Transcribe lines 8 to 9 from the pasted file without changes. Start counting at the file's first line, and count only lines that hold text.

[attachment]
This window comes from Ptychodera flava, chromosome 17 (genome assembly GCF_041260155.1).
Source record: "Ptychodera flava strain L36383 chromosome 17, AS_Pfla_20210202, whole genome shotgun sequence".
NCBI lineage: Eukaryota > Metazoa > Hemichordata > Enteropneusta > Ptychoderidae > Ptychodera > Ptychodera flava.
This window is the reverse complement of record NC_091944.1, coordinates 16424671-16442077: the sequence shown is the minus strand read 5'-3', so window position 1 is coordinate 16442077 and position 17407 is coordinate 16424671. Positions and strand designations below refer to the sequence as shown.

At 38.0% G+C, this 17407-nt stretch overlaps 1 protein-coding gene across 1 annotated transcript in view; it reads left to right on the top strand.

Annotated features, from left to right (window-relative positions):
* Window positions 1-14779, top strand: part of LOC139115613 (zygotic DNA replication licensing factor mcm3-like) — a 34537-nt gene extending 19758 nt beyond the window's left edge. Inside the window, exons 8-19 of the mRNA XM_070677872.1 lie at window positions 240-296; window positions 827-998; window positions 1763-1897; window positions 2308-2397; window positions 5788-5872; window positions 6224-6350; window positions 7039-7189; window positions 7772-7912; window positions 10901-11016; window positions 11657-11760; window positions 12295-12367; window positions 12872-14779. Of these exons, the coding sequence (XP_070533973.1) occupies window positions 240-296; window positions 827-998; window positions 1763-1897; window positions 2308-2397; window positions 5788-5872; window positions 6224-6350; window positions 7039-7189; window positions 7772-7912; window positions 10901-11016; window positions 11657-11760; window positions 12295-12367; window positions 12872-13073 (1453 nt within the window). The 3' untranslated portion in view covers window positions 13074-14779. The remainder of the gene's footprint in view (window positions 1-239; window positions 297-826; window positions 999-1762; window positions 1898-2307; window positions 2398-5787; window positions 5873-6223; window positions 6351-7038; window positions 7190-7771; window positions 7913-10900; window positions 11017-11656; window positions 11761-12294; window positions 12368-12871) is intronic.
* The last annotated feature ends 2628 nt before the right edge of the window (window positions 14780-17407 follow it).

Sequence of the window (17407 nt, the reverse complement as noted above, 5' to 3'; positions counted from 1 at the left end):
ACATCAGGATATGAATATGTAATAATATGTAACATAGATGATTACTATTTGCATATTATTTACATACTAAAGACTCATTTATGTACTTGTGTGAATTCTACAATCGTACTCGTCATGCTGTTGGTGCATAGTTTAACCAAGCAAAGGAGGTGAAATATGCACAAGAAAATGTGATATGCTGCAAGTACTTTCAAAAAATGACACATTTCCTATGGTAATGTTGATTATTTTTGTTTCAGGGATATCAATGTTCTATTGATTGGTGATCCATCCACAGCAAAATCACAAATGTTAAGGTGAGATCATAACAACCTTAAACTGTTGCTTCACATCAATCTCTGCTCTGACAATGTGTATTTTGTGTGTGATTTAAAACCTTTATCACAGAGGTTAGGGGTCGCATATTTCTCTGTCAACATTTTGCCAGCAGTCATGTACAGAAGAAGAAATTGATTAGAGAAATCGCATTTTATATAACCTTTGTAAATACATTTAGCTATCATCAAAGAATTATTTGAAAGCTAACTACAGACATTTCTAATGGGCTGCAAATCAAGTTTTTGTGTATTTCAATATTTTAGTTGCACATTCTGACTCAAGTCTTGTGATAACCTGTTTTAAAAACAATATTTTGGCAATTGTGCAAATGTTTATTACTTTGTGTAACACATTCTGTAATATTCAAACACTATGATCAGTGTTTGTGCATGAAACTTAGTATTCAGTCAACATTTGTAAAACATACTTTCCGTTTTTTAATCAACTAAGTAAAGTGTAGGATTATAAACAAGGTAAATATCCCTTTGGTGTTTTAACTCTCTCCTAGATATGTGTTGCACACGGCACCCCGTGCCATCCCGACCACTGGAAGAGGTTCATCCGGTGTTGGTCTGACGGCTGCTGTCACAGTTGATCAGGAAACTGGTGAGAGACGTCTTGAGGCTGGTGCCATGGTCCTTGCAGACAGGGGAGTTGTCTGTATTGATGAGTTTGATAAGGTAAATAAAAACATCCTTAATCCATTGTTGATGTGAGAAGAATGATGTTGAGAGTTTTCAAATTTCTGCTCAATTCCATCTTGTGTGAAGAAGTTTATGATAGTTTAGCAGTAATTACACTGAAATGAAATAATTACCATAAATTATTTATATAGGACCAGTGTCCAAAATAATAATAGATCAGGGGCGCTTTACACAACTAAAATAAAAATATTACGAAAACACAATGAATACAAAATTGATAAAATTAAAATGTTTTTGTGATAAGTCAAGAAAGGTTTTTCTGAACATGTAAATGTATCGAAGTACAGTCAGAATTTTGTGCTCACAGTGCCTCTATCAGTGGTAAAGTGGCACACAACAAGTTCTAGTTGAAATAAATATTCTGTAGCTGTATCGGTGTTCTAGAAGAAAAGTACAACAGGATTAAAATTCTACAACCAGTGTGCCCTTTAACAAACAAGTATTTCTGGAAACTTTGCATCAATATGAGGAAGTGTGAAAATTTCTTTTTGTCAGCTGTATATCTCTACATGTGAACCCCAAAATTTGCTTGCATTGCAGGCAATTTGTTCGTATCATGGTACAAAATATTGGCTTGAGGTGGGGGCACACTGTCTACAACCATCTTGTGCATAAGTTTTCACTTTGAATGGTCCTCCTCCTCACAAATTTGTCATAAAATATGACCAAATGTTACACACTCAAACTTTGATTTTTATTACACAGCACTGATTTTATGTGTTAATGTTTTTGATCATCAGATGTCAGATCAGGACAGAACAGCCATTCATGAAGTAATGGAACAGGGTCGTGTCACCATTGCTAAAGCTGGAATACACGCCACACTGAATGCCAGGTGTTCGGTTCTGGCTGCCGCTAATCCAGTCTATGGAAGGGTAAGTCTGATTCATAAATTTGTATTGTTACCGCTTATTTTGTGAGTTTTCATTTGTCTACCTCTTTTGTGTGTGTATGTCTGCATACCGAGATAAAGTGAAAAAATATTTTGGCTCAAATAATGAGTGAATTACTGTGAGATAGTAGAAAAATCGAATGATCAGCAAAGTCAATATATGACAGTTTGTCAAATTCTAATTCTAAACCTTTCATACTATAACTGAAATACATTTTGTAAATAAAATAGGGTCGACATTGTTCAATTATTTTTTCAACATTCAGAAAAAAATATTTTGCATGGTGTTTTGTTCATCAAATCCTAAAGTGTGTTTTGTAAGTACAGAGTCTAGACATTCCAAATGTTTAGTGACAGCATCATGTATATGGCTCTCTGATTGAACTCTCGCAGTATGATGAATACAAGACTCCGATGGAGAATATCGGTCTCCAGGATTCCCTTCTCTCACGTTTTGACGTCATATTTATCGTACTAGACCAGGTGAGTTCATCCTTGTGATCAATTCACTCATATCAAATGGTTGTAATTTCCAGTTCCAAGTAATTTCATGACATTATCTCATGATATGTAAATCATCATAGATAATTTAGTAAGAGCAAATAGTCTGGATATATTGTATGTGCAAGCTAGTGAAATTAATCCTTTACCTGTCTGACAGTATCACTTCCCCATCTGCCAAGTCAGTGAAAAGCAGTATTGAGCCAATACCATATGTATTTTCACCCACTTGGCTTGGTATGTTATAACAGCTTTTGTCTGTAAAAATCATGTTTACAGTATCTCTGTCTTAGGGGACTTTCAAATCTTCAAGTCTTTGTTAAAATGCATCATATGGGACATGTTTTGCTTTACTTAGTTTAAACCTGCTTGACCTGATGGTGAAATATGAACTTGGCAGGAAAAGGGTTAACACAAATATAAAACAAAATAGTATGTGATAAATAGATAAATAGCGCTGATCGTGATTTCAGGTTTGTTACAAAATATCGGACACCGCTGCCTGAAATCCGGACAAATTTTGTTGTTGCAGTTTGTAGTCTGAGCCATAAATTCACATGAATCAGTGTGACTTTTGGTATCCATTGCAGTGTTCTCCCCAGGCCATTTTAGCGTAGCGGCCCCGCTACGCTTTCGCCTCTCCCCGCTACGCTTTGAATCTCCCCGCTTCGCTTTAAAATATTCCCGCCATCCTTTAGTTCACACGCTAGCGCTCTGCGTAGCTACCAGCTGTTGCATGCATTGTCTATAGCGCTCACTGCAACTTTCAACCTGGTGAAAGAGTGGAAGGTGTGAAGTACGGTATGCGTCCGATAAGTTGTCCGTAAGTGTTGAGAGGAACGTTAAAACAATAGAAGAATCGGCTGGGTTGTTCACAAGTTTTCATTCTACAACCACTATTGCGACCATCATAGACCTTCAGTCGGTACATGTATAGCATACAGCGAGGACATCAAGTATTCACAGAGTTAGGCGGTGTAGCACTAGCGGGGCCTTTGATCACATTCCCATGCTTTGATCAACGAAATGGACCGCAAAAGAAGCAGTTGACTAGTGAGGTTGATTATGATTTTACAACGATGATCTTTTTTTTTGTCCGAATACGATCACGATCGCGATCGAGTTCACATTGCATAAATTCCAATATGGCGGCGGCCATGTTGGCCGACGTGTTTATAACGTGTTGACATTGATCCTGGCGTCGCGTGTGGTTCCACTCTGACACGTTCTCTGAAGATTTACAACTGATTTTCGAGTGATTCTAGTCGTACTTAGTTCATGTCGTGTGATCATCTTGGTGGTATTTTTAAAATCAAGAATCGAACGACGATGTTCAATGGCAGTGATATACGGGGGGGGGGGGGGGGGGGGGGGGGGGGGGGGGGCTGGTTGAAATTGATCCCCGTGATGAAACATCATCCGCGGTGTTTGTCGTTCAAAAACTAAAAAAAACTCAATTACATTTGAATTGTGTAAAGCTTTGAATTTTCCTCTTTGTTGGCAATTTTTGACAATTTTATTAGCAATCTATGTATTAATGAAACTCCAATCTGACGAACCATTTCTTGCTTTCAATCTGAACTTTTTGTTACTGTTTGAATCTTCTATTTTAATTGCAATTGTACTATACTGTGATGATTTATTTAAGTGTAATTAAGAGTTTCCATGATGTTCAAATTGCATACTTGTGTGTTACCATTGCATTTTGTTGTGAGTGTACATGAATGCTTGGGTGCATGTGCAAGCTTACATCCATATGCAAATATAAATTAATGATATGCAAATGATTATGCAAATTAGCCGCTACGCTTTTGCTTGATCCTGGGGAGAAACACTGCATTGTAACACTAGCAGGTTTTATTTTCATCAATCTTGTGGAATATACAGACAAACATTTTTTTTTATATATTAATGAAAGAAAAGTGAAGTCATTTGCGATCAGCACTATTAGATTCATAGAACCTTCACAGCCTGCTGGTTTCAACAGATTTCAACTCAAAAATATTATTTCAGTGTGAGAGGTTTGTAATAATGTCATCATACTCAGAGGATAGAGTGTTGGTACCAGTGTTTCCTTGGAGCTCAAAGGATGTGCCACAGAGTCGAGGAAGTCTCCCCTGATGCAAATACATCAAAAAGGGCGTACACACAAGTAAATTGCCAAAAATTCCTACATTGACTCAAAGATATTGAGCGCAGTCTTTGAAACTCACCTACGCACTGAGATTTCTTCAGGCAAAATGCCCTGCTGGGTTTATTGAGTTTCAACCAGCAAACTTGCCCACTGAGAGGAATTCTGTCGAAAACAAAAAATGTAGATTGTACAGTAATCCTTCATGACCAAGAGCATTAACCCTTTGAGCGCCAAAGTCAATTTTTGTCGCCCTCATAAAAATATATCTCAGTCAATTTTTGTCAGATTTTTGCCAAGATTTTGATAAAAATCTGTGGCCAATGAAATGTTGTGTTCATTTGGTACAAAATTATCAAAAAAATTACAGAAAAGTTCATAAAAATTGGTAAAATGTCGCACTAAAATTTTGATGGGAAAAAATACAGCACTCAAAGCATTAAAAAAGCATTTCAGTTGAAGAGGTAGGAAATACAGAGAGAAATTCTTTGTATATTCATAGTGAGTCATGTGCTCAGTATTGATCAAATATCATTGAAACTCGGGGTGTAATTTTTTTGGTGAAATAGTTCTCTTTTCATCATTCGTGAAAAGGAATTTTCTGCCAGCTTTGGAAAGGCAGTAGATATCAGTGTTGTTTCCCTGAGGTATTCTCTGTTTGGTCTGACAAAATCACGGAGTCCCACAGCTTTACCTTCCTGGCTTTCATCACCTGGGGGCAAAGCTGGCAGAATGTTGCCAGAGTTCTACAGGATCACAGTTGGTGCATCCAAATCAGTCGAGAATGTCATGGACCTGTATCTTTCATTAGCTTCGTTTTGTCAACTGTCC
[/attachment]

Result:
* The last annotated feature ends 2628 nt before the right edge of the window (window positions 14780-17407 follow it).

Sequence of the window (17407 nt, the reverse complement as noted above, 5' to 3'; positions counted from 1 at the left end):